Activating Online Social Habits to Cultivate Academic Collegiality
Artistic practice and creative thinking thrive in a community of collegiality, critique, and peer review. With the rise of the digital in art making, the social component of the studio artist has been sacrificed in the virtual setting. Visual Arts 110 went through a renewed structure of curriculum delivery by way of a “blended” classroom for skill based learning, which further emphasized the digital environment’s contribution to the act of making. I wondered, how could virtual engagement also set the scene for cultivating collegiality? In an aim to transform social media habits, the class used ComPAIR to activate online communication tools into a generative focus on the learning benefits that a community can bring to one’s practice.
The digital, of which this class focus’ on, is social and personable in very different spaces than those of the course material. In order to facilitate student collegiality and community in the digital medium, the second phase of converting the class into a blended environment, I introduced a Peer Review component to the course on ComPAIR, a UBC-created software.
VISA 110 consists of a weekly one-hour lecture and two-hour lab which you must be enrolled in, and as it is a “flipped” classroom there is also approximately an hour of online weekly tutorials. There are approximately 480 students enrolled in the course per year in three sections.
Motivation for Peer Review:
Top three reasons why I was motivated to incorporate Peer Review/Critique:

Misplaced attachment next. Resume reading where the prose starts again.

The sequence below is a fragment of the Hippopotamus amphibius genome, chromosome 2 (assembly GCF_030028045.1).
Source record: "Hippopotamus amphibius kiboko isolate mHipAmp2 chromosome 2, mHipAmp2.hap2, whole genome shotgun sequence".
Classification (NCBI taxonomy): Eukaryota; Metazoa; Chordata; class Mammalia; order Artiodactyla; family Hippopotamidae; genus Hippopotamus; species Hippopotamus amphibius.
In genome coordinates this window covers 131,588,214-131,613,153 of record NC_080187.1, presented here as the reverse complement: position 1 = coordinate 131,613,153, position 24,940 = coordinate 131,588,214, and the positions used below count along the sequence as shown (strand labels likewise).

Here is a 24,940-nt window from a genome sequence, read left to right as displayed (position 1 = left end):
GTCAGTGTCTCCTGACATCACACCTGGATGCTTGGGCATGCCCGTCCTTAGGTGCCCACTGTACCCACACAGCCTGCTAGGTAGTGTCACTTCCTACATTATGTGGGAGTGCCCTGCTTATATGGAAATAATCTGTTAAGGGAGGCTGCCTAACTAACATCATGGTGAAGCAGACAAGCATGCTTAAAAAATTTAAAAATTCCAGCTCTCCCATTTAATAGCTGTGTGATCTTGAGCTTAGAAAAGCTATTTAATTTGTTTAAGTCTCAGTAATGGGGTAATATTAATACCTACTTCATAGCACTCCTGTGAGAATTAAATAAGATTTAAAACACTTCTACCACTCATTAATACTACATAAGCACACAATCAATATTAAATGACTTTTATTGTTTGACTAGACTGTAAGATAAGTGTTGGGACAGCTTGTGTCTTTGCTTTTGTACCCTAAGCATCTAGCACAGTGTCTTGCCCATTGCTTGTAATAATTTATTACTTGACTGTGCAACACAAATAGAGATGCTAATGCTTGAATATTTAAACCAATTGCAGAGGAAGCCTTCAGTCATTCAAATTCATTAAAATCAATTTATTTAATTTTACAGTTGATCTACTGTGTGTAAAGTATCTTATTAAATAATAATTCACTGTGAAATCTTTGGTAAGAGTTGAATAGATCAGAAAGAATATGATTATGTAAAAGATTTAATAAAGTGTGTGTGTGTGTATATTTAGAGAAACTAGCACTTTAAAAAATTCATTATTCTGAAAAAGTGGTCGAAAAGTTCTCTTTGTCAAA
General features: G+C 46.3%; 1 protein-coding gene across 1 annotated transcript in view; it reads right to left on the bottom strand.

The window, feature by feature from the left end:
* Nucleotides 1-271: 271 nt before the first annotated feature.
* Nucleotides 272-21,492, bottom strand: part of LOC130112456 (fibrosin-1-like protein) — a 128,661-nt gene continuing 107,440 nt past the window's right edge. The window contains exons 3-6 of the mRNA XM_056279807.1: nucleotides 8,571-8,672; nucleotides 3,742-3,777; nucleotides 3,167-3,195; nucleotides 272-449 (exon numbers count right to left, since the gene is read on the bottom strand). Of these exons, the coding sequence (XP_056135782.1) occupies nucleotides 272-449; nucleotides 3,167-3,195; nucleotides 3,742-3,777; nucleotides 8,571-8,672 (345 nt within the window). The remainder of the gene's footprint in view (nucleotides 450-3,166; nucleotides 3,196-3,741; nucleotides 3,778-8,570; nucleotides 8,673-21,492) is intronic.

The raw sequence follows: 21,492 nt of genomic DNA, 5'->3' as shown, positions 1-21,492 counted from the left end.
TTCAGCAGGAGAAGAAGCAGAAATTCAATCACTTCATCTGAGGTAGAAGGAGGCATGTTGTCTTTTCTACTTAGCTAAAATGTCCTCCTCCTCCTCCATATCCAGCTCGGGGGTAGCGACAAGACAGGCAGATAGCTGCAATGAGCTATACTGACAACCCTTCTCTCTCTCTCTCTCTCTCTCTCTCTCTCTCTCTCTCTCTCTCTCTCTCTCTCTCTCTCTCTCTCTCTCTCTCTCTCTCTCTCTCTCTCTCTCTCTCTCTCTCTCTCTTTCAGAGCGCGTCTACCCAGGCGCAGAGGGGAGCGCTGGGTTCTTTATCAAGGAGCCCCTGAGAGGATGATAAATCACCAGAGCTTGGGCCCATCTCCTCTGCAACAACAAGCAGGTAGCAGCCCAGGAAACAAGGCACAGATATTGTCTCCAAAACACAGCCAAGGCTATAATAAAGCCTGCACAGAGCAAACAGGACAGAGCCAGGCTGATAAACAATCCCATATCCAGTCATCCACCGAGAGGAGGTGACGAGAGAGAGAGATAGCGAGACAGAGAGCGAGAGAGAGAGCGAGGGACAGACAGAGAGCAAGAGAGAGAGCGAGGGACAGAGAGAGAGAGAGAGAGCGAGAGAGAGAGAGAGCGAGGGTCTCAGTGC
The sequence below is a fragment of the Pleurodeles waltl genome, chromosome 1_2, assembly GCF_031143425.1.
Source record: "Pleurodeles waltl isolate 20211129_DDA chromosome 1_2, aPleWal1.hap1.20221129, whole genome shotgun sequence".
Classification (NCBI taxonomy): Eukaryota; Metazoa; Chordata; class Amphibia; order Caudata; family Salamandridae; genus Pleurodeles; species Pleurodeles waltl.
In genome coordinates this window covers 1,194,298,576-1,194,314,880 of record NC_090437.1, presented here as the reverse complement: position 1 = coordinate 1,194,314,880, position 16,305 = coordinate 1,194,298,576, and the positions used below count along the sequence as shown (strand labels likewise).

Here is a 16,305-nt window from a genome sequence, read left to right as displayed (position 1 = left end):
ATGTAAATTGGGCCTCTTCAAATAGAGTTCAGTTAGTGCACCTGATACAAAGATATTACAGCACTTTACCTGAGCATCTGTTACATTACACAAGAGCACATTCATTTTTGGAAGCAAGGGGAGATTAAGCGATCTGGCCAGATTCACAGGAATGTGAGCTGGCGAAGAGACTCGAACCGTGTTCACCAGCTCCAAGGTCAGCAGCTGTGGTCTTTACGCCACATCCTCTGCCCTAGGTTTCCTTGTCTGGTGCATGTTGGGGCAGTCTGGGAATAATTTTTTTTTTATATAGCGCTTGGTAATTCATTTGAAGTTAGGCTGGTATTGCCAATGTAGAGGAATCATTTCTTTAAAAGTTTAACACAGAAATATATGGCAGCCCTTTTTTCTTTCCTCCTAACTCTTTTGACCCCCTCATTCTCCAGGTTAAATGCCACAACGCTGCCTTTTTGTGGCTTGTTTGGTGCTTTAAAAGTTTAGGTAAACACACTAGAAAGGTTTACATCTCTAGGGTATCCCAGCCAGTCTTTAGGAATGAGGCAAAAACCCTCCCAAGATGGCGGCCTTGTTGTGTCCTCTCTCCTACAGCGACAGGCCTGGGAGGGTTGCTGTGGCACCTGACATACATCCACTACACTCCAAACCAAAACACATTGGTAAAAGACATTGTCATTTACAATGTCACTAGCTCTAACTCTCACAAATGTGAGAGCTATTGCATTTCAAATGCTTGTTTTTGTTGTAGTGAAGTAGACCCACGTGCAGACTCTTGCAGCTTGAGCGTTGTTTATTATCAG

- In the Visual Arts, collegial feedback, and a belonging social atmosphere is very important to the growth of a practice. The digital medium cultivated a vacuous mind-set, where students were looking at their screens rather than each other, and missing an integral component of studio practice. How could digital mediums used in the course be used to cultivate social behaviours towards critical collegiality?
- Over the years, certain students would have revelatory experiences during critiques, as they looked at and evaluated each other’s finished works in a gallery style class critique. I wanted to have this revelation happen before the project was due.
How could students go through the experience of viewing their peer’s work before it is due?
- Students are prone to insecurity, feeling it was “not enough” and therefore adding in irrelevant elements that distracted rather than supported, their concept. This was obvious to them during a critique, as distractions took over the real point of the project was overlooked. How could students receive thoughtful feedback about the way their work is communicating, before it is due?
My main goal was to use peer review/critique as a process aimed at cultivating rigorous collegiality. I knew I had to defend myself from the conventional structures of allocating numbers on a rubric to grade each other; I had to find another way. I needed to offer a process that would give students an opportunity to discuss work as they are making it, give, receive and consider helpful advice as the exchange, and see their peers as colleagues towards common growth. After thoughtfully reading two works as comparisons, the feedback text box in ComPAIR facilitates this approach. The process needed to encourage constructive criticism to be seen as a way to influence the revisions and evolution of the potential of work, instead of a final appraisal of what’s been done, which also emphasized the importance of revisions. As well, engaging in peer review as an active learning technique of “teaching others” is a proven teaching methodology.